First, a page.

SAN FRANCISCO—Vibist Bobby Hutcherson seems to belong to no particular era—or, actually, quite a few eras. He is as creative as he is prolific, and after 20 albums for a variety of record companies that‘s saying a lot. His new record, Good Bait, ropes together three generations of jazz musicians and celebrates the arrival of a new jazz label, Orrin Keepnews’ Landmark Records.
It was the sound of Milt Jackson‘s vibes that first enticed the 15-year—old Hutcherson. After a few years of gigging around Los Angeles with the likes of Curtis Amy, Charles Lloyd, and the Al Grey/Billy Mitchell Combo, Hutcherson moved to New York in 1961. He was soon in demand, performing with such cutting-edge stylists as Jackie McLean, Archie Shepp, Andrew Hill, and going Out To Lunch with Eric Dolphy. He signed as a solo artist with Blue Note in 1965, recording with the label until a late ’70s move to CBS.
The vibist was forced out of action in 1981 after a nearly tragic lawn mower accident. Reaching down to clean some grass off the side of his mower, he saw the tip of his right index finger whiz through the air. “I took it in the house, washed it off, jumped in the car and went to the hospital,” the cool—headed one says, “and they sewed it back on with micro—surgery.” A year later he released one of his most ambitious albums, Solo/Quartet. “I wanted to do something really hard to show my appreciation for being able to play again,” he says.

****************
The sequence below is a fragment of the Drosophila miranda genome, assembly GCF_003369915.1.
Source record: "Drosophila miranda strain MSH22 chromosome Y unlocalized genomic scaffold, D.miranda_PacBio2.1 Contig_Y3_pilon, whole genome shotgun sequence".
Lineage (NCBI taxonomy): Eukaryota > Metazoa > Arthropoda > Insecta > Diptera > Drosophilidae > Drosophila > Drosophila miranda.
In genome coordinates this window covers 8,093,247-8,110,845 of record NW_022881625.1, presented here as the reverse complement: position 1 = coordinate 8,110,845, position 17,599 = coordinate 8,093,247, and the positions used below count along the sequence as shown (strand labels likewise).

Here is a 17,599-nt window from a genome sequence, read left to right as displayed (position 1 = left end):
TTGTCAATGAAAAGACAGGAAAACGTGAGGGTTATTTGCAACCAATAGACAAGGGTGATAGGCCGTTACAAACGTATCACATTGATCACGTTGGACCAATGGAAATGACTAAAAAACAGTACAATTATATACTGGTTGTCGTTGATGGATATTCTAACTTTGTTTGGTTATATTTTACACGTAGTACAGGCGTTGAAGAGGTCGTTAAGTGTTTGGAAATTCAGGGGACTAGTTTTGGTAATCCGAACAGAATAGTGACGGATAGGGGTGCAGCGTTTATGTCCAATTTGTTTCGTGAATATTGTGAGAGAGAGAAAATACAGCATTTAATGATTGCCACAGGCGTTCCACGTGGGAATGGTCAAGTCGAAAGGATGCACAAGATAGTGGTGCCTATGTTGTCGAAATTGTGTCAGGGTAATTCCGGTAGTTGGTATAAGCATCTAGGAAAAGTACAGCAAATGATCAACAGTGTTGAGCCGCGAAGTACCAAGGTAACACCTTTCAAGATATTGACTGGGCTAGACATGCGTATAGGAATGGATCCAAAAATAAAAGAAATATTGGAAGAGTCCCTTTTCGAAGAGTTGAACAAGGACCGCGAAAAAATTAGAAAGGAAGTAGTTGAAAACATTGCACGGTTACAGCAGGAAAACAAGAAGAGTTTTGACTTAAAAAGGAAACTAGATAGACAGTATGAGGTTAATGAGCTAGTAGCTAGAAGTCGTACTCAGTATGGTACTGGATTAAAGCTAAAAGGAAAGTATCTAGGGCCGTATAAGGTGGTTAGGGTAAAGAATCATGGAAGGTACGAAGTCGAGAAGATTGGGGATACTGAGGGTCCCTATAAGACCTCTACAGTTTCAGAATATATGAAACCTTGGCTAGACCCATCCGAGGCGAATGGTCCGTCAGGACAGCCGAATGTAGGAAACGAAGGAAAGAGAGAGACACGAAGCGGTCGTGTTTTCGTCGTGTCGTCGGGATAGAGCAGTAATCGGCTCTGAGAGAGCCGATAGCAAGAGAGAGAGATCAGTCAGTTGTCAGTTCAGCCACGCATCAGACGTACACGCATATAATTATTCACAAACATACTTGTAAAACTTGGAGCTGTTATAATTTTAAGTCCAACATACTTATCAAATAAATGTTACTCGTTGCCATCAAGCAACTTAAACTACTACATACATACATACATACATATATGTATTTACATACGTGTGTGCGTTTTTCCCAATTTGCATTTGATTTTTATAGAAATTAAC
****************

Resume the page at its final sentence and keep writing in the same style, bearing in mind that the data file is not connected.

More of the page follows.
The 44—year-old began working on Good Bait over a year ago, talking to producer Keepnews about concept, personnel, and material. They chose Philly Joe Jones (“The baddest drummer on the scene today,” according to Hutcherson), the ever-underrated George Cables on piano, Ray Drummond to anchor bass, and Branford Marsalis on saxes. “I wasn’t aware that Branford was into playing as much tenor as he is,” says the leader. “He sounds good on tenor and soprano on the record.”
Keepnews, who had worked with Hutcherson on several McCoy Tyner records in the ’60s, was pleased to feature the vibist on his label’s debut. “I feel that Bobby’s growing stature as a jazz musician is expressed in this way—that the more you are aware of someone as a musician expressing himself, even if his choice of instrument is terribly meaningful and turns out to be the ideal way for him to express himself, he’s still much more an extension of himself than of the specific instrument.”
While starting to formulate thoughts for a follow-up on Landmark, Hutcherson has been performing in San Francisco with an acoustic band led by drummer Tony Williams, and with longtime musical partner, tenor saxist Harold Land. As for his own musical quest, the elusive Hutcherson puts it like this: “The person who masters how to be subtle, how to be ferocious, how to have humility, those are the great players. They understand those different emotions within themselves. It’s not just the note, it‘s the way that note comes about.”
— Robin Tolleson